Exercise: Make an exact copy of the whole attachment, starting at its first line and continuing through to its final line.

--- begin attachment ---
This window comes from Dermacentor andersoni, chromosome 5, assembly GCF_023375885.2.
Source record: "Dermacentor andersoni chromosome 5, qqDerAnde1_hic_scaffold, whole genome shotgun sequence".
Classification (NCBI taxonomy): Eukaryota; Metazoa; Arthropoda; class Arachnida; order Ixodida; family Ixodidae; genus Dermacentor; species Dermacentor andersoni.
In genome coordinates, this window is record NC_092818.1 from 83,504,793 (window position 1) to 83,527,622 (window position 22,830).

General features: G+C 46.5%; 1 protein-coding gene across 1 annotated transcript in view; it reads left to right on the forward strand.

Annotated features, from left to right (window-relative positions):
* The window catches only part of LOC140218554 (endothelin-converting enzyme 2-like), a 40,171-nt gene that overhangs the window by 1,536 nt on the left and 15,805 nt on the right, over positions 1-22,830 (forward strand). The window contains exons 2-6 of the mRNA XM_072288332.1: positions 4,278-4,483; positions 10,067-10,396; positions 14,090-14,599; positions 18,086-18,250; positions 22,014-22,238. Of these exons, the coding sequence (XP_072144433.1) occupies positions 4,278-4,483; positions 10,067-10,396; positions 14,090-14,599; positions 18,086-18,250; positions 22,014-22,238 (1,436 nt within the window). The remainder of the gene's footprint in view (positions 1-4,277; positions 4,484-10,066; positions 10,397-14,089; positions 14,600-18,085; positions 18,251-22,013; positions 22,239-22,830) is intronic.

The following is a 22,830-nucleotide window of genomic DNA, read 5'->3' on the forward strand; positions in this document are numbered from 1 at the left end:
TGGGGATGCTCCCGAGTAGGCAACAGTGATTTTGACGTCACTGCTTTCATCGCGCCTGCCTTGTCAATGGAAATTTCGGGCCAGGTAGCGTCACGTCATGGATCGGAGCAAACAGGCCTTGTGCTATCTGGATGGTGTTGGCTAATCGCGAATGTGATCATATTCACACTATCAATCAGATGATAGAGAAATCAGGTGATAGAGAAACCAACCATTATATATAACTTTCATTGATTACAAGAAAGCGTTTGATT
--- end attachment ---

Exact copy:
This window comes from Dermacentor andersoni, chromosome 5, assembly GCF_023375885.2.
Source record: "Dermacentor andersoni chromosome 5, qqDerAnde1_hic_scaffold, whole genome shotgun sequence".
Classification (NCBI taxonomy): Eukaryota; Metazoa; Arthropoda; class Arachnida; order Ixodida; family Ixodidae; genus Dermacentor; species Dermacentor andersoni.
In genome coordinates, this window is record NC_092818.1 from 83,504,793 (window position 1) to 83,527,622 (window position 22,830).

General features: G+C 46.5%; 1 protein-coding gene across 1 annotated transcript in view; it reads left to right on the forward strand.

Annotated features, from left to right (window-relative positions):
* The window catches only part of LOC140218554 (endothelin-converting enzyme 2-like), a 40,171-nt gene that overhangs the window by 1,536 nt on the left and 15,805 nt on the right, over positions 1-22,830 (forward strand). The window contains exons 2-6 of the mRNA XM_072288332.1: positions 4,278-4,483; positions 10,067-10,396; positions 14,090-14,599; positions 18,086-18,250; positions 22,014-22,238. Of these exons, the coding sequence (XP_072144433.1) occupies positions 4,278-4,483; positions 10,067-10,396; positions 14,090-14,599; positions 18,086-18,250; positions 22,014-22,238 (1,436 nt within the window). The remainder of the gene's footprint in view (positions 1-4,277; positions 4,484-10,066; positions 10,397-14,089; positions 14,600-18,085; positions 18,251-22,013; positions 22,239-22,830) is intronic.

The following is a 22,830-nucleotide window of genomic DNA, read 5'->3' on the forward strand; positions in this document are numbered from 1 at the left end:
TGGGGATGCTCCCGAGTAGGCAACAGTGATTTTGACGTCACTGCTTTCATCGCGCCTGCCTTGTCAATGGAAATTTCGGGCCAGGTAGCGTCACGTCATGGATCGGAGCAAACAGGCCTTGTGCTATCTGGATGGTGTTGGCTAATCGCGAATGTGATCATATTCACACTATCAATCAGATGATAGAGAAATCAGGTGATAGAGAAACCAACCATTATATATAACTTTCATTGATTACAAGAAAGCGTTTGATT